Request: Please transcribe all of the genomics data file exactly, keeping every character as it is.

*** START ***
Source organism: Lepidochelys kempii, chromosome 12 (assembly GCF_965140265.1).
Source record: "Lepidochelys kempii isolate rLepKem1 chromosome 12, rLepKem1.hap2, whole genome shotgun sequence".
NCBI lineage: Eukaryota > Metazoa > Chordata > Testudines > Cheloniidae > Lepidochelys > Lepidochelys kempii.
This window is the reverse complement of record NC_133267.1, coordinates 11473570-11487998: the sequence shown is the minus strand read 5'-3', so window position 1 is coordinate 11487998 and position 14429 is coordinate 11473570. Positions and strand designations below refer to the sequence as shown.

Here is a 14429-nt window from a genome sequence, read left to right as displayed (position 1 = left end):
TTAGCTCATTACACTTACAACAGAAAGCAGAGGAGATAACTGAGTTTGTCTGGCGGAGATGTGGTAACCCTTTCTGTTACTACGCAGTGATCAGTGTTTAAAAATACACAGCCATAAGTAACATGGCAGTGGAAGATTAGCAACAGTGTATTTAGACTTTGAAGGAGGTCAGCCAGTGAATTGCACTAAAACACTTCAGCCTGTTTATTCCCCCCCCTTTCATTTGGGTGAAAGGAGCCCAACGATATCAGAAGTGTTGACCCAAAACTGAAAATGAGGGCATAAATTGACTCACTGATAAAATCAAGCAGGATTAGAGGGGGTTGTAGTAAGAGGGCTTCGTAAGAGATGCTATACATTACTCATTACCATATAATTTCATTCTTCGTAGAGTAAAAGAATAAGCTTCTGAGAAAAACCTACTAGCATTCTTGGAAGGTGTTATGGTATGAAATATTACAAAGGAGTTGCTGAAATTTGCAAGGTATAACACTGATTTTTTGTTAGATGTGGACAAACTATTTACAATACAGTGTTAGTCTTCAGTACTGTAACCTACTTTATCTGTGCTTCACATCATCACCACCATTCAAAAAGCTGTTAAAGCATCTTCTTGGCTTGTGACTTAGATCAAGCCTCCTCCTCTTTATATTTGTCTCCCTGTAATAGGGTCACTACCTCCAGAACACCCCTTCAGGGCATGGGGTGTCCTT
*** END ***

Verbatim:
Source organism: Lepidochelys kempii, chromosome 12 (assembly GCF_965140265.1).
Source record: "Lepidochelys kempii isolate rLepKem1 chromosome 12, rLepKem1.hap2, whole genome shotgun sequence".
NCBI lineage: Eukaryota > Metazoa > Chordata > Testudines > Cheloniidae > Lepidochelys > Lepidochelys kempii.
This window is the reverse complement of record NC_133267.1, coordinates 11473570-11487998: the sequence shown is the minus strand read 5'-3', so window position 1 is coordinate 11487998 and position 14429 is coordinate 11473570. Positions and strand designations below refer to the sequence as shown.

Here is a 14429-nt window from a genome sequence, read left to right as displayed (position 1 = left end):
TTAGCTCATTACACTTACAACAGAAAGCAGAGGAGATAACTGAGTTTGTCTGGCGGAGATGTGGTAACCCTTTCTGTTACTACGCAGTGATCAGTGTTTAAAAATACACAGCCATAAGTAACATGGCAGTGGAAGATTAGCAACAGTGTATTTAGACTTTGAAGGAGGTCAGCCAGTGAATTGCACTAAAACACTTCAGCCTGTTTATTCCCCCCCCTTTCATTTGGGTGAAAGGAGCCCAACGATATCAGAAGTGTTGACCCAAAACTGAAAATGAGGGCATAAATTGACTCACTGATAAAATCAAGCAGGATTAGAGGGGGTTGTAGTAAGAGGGCTTCGTAAGAGATGCTATACATTACTCATTACCATATAATTTCATTCTTCGTAGAGTAAAAGAATAAGCTTCTGAGAAAAACCTACTAGCATTCTTGGAAGGTGTTATGGTATGAAATATTACAAAGGAGTTGCTGAAATTTGCAAGGTATAACACTGATTTTTTGTTAGATGTGGACAAACTATTTACAATACAGTGTTAGTCTTCAGTACTGTAACCTACTTTATCTGTGCTTCACATCATCACCACCATTCAAAAAGCTGTTAAAGCATCTTCTTGGCTTGTGACTTAGATCAAGCCTCCTCCTCTTTATATTTGTCTCCCTGTAATAGGGTCACTACCTCCAGAACACCCCTTCAGGGCATGGGGTGTCCTT